As I headed back to college, I had the privilege of attending a couple workshops for a campus organization that I am a part of. This organization is based upon community service, but also gives students a chance to step out of their shells and take risks. During one of the collaborative group exercises, we were encouraged to “step up and step out.” The quote threw me off at first. What the heck is that even supposed to mean? They explained that there are two types of people in this world. There are the go getters; when someone asks a question, they’re the first to answer it. When someone asks for opinions, they’re the first to give theirs. Then there are the shy ones; the ones who like to be a fly on the wall and would rather have their teeth ripped out than to have to speak in front of a large group of people. After this explanation, they encouraged the go getters to step back for a second, let others have a turn to share their opinions, and support the shy ones. In turn, the shy ones were encouraged to speak up and go a little bit beyond their boundaries. Though this exercise took no more than 10 minutes, the quote really stuck with me.
I am five years older than my sister, so I was always her role model when it came to our livestock. And because I had been doing things without her for five years, I was a little overbearing when it came to just about everything. “You’re prepping feed too slow,” or “that’s not the way you should blow the hair.” And when it came to important decisions regarding our stock, or filling out entries, I was always the one to step up and she was always the one to step back. Once I left for school, everything was suddenly dumped into her lap and things were a hot mess. Entries weren’t getting filled out, the barn was in shambles. At first I was angry, because I thought she should have known better. It wasn’t until I heard this quote that I realized that my “stepping back” moment was long overdue, and it left her with a mound of responsibility that I hadn’t properly prepared her for. Mistakes are one of the biggest ways that a stock show kid can learn and grow. By stepping back, you allow this. But if you constantly nit pick at everything or do everything for them, you’ll leave that kid at a huge disadvantage in the future. Whether you’re an older sibling, a parent, a leader, or an advisor, I urge you to step back before it’s too late.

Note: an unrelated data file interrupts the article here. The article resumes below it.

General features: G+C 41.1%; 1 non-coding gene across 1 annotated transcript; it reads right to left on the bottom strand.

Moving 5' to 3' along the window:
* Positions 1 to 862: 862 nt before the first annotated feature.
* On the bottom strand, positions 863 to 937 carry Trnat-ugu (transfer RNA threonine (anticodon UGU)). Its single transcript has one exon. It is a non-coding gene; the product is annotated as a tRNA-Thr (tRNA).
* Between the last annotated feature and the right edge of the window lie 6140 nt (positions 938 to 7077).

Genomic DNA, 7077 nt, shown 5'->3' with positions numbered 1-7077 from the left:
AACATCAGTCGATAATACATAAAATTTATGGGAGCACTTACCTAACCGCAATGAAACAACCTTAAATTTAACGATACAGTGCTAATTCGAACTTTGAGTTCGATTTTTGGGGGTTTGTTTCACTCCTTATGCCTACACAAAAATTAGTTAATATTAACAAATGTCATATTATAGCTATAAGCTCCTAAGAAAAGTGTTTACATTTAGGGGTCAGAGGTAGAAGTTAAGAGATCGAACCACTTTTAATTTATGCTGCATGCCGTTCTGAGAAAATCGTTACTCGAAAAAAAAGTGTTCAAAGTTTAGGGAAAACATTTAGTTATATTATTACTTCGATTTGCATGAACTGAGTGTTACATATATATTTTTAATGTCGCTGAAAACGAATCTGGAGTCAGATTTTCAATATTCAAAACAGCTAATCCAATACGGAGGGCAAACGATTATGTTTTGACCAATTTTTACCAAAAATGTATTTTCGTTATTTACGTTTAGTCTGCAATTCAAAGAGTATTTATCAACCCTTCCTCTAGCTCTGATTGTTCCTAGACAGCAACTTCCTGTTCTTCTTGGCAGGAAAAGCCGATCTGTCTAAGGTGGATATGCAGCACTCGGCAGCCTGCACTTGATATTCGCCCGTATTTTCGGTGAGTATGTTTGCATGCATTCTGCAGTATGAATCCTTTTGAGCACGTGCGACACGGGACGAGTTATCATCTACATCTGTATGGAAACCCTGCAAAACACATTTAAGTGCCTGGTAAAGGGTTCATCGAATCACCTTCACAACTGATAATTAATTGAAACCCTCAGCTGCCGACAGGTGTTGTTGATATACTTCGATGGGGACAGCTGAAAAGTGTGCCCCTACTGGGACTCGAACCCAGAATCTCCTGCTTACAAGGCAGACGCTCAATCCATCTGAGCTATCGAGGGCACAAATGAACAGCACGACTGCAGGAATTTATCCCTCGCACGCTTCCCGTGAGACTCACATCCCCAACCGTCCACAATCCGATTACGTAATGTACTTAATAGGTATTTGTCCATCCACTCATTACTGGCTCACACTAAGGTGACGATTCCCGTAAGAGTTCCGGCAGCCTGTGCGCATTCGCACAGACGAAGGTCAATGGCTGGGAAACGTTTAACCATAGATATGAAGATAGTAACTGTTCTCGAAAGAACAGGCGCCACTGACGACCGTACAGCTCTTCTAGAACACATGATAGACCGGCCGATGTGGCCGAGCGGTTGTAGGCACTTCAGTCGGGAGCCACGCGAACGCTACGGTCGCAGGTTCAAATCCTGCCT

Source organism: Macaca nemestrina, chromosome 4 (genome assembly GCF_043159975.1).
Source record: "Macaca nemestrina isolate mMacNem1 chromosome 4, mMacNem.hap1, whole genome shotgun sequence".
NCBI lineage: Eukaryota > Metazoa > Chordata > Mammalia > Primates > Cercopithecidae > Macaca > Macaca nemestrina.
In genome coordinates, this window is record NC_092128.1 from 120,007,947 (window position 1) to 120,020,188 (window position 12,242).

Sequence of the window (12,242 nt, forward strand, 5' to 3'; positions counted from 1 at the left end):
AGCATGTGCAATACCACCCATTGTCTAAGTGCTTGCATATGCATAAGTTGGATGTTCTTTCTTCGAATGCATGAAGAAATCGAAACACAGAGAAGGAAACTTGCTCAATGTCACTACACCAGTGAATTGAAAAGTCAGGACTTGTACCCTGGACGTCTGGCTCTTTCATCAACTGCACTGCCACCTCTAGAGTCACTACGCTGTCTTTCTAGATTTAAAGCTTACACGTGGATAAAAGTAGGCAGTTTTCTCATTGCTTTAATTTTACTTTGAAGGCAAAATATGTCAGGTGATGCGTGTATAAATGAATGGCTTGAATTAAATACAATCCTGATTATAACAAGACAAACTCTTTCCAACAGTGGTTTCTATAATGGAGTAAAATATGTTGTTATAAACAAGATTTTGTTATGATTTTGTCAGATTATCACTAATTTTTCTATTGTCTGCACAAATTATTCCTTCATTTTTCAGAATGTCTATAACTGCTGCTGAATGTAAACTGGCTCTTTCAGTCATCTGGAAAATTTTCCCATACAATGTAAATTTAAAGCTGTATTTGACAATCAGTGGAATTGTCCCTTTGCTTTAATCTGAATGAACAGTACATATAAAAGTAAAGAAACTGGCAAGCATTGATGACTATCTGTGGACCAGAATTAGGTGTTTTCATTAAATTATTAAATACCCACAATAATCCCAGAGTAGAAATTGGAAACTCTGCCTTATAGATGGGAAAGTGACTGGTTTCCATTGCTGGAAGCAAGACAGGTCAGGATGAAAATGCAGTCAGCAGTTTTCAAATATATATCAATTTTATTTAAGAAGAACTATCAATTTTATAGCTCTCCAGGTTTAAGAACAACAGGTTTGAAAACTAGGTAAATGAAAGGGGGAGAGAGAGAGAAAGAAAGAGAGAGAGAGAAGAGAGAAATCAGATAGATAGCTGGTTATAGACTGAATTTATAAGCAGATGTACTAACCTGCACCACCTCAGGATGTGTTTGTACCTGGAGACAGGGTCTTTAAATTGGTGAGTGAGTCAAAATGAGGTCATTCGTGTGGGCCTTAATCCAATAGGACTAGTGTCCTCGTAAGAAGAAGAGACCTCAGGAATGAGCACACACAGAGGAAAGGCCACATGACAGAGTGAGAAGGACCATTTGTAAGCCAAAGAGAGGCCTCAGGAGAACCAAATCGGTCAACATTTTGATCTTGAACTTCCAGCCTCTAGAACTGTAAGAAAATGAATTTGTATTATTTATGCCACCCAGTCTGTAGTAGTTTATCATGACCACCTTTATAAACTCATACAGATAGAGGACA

“Doing what I love, loving what I do,” is the quote that I base my life upon. Inspired by my grandfather, I strive to be a service-minded individual in both the stock show and agriculture industries. Growing up you could find me in the barns with my lambs and goats, serving as an officer for my FFA chapter, or playing badminton! Though my hometown is in Sonoma County, California I am currently living in Chico, California as I pursue a bachelor’s degree in Agricultural Science and a teaching credential in Agriculture Education. I look forward to the next year guest blogging for Weaver Leather Livestock and am so grateful for the opportunity!
Photo Credits: Stephanie Hopkins Photography